Achillea 'Coronation Gold'

Tried and Trouble-free Recommended by 5 Professionals
Common Name: yarrow
Type: Herbaceous perennial
Family: Asteraceae
Zone: 3 to 8
Height: 2.50 to 3.00 feet
Spread: 1.50 to 2.00 feet
Bloom Time: June to September
Bloom Description: Yellow
Sun: Full sun
Water: Dry to medium
Maintenance: Medium
Flower: Showy, Good Cut, Good Dried
Leaf: Fragrant
Tolerate: Deer, Drought, Dry Soil

Culture

Best grown in lean, dry to medium moisture, well-drained sandy loams in full sun. Does well in average garden soils and tolerates poor soils as long as drainage is good. Avoid heavy clays and moist, rich, fertile soils. Plants are best sited in locations protected from strong winds. Deadhead spent flower heads to lateral buds to promote additional bloom. Cut plants back to basal leaves after flowering to tidy the planting and to encourage new foliage growth and a possible additional fall bloom. Divide clumps as needed (every 3-4 years) to reinvigorate plantings.

'Coronation Gold' tolerates hot, humid summers and drought, and is considered to be one of the best yarrows for the St. Louis area. Although the tough stems of this hybrid are stiff, they do have a tendency to flop, particularly if grown in less than full sun or in overly rich soils.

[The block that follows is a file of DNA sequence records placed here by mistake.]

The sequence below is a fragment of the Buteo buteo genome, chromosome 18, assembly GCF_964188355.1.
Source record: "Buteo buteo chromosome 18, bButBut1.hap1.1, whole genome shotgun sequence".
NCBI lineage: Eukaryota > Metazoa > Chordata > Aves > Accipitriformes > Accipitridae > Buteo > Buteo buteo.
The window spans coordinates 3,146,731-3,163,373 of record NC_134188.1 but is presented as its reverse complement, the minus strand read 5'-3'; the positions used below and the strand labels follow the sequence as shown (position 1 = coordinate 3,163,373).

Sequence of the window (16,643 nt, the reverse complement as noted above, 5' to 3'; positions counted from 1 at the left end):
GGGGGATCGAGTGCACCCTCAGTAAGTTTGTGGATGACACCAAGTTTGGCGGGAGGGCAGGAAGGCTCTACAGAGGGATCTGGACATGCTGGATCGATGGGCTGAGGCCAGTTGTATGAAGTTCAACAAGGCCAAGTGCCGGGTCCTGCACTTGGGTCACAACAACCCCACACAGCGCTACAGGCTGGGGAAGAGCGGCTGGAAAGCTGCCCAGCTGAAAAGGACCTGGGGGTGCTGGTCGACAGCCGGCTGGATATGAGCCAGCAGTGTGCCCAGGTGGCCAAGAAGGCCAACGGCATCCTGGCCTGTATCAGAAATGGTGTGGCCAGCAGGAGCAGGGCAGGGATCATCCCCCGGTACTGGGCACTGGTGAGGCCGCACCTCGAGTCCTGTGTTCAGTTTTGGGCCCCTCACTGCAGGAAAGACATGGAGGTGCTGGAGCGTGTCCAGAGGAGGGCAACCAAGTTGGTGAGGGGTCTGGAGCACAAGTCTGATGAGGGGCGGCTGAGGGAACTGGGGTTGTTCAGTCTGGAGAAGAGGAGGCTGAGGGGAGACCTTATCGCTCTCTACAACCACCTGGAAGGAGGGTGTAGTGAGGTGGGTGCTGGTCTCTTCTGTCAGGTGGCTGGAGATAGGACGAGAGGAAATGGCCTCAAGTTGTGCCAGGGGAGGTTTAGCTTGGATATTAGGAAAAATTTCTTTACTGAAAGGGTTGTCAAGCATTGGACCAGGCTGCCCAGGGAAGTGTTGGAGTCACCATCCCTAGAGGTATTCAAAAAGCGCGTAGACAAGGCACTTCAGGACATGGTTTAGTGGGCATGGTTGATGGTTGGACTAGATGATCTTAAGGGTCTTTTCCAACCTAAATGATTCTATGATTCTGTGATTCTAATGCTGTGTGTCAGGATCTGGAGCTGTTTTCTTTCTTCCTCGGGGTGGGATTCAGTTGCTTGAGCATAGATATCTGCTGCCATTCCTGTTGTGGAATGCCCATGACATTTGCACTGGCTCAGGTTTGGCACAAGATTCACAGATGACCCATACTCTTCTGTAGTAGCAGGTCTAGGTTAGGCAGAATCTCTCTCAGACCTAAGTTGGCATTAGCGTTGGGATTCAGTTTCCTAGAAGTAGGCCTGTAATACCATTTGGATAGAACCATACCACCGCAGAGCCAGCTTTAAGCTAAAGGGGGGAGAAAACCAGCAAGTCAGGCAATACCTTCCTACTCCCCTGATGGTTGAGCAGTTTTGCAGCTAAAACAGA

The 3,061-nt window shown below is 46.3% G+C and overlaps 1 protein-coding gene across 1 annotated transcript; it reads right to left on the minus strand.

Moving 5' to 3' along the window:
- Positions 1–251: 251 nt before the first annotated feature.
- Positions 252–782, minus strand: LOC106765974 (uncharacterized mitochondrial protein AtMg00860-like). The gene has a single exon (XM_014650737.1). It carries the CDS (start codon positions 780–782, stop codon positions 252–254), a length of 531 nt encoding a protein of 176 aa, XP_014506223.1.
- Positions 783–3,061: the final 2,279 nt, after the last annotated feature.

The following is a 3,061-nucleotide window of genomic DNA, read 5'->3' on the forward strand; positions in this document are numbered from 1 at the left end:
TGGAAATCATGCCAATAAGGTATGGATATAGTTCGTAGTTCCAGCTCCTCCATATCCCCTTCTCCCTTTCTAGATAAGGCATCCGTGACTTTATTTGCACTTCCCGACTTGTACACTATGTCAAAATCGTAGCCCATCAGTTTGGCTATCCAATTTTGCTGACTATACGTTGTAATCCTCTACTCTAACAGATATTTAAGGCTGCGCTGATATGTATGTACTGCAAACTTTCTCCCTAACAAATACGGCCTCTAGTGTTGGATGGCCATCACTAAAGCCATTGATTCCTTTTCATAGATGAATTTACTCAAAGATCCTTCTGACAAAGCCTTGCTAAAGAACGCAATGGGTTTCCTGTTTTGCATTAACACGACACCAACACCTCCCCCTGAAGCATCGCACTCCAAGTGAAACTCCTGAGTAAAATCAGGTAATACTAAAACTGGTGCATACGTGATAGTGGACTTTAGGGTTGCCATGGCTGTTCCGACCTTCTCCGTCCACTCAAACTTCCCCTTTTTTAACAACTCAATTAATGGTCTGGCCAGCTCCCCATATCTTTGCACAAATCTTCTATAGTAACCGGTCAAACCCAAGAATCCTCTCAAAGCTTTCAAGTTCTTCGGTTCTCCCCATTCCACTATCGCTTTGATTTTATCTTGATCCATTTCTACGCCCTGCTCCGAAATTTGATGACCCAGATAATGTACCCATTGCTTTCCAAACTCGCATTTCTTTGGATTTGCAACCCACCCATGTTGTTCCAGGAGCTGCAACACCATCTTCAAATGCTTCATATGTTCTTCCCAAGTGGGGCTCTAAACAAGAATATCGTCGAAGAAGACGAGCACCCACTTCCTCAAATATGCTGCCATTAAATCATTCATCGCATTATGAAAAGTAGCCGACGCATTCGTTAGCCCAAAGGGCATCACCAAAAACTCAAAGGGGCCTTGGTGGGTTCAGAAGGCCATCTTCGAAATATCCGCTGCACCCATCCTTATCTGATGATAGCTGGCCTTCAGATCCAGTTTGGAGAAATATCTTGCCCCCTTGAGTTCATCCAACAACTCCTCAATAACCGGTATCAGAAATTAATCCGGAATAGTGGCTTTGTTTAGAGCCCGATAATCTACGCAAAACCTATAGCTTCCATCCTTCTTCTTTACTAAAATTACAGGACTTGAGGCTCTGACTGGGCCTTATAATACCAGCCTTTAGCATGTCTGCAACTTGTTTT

Noteworthy Characteristics

Achille is a genus of about 85 species of mostly herbaceous perennial from the Northern Hemisphere. Several hybrids are available.

Genus name is in reference to Achilles, hero of the Trojan Wars in Greek mythology, who used the plant medicinally to stop bleeding and to heal the wounds of his soldiers.

'Coronation Gold' is an upright, clump-forming hybrid yarrow which is noted for its deeply-dissected, fern-like, aromatic, silvery to gray-green foliage and its tiny, long-lasting, bright mustard-yellow flowers which appear in dense, flattened, plate-like, compound corymbs (to 4" across) throughout the summer on stiff, erect stems typically rising 2-3' tall. Foliage has a strong, somewhat spicy aroma which persists when used in dried arrangements. Generally considered to be a cross between A. filipendulina and A. clypeolata. Foliage resembles that of the A. filipendulina (fern-leaf yarrow) parent, but plants are more compact.

Problems

Botrytis, stem rot, powdery mildew and rust are occasional disease problems. Taller plants may need staking, particularly if grown in less than full sun. Strong summer rain storms with high winds can flatten exposed plantings. Does poorly in wet sites or in heavy, poorly drained soil.

Garden Uses

Specimen, group or mass. Borders. Cottage gardens, wild gardens, naturalized areas or meadows.